a component advancer configured to advance the component into the patient, the component advancer configured to removably engage a portion of the component, the component advancer coupled to the handle and configured to advance the component into the patient by applying a force to the portion of the component in response to actuation of the handle by the operator; and
an insertion tip comprising:
a first ramp configured to facilitate advancement of a first sub-portion into the patient in a first direction; and
a second ramp configured to facilitate advancement of a second sub-portion into the patient in a second direction.

70. The delivery system of claim 69, wherein first direction is opposite the second direction.

71. (canceled)

72. (canceled)

73. The delivery system of claim 69, wherein at least the first ramp includes a gap configured to facilitate removal of the delivery system after implantation of the splitting lead.

74. The delivery system of claim 73, wherein the gap is wide enough to pass the proximal portion of the splitting lead but also thinner than a width of the sub-portions of the splitting lead so that the sub-portions of the splitting lead engage the first ramp and the second ramp to split apart in multiple directions.

75. (canceled)

76. The delivery system of claim 69, wherein the insertion tip further comprises a tissue-separating component.

77. (canceled)

78. (canceled)

79. The delivery system of claim 76, wherein the tissue-separating component includes a gap configured to facilitate removal of the delivery system after implantation of the splitting lead.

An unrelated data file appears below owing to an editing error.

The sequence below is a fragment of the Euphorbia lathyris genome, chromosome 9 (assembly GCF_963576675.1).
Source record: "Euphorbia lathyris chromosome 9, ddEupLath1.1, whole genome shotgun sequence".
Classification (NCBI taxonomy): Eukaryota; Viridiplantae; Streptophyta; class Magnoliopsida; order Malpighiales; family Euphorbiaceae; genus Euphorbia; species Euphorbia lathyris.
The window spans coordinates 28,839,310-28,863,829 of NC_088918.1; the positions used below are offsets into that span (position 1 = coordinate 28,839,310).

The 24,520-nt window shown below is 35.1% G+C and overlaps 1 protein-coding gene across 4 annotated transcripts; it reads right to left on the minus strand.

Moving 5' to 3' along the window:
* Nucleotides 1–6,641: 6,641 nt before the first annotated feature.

80. The delivery system of claim 79, wherein the insertion tip further includes a movable cover configured to cover the gap.

81. The delivery system of claim 79, further comprising the splitting lead, wherein a distal end of the splitting lead includes a gap-filling component configured to fill the gap of the tissue-separating component when the splitting lead is loaded into the delivery system.

82. A method comprising:

inserting a lead delivery system into a patient;
operating the lead delivery system to advance a lead so that a distal portion of the lead splits apart and travels in multiple directions within the patient.

83. The method of claim 82, wherein inserting the lead delivery system comprises insertion through an intercostal space associated with the cardiac notch of a patient.

84. The method of claim 82 further comprising operating the lead delivery system to place the distal portion of the lead in an extravascular location of the patient.

85. The method of claim 84, wherein the extravascular location is in a mediastinum of the patient.

86. The method of claim 85, wherein the extravascular location is in a region of a cardiac notch.

87. The method of claim 85, wherein the extravascular location is on or near the inner surface of an intercostal muscle.

88. (canceled)

89. (canceled)

90. (canceled)

Patent History
Publication number: 20210370080
Type: Application
Filed: Nov 29, 2020
Publication Date: Dec 2, 2021
Applicant: ATACOR MEDICAL, INC. (San Clemente, CA)
Inventors: Rick SANGHERA (San Clemente, CA), Brent CADAVONA (San Diego, CA), Matthew ROLLINS (Lafayette, CO), Tim SEARFOSS (New Port Richey, FL), Brian WALGUARNERY (Tampa, FL), Michel GELINEAU (Hudson, FL)
Application Number: 17/106,152
Classifications
International Classification: A61N 1/39 (20060101); A61N 1/05 (20060101);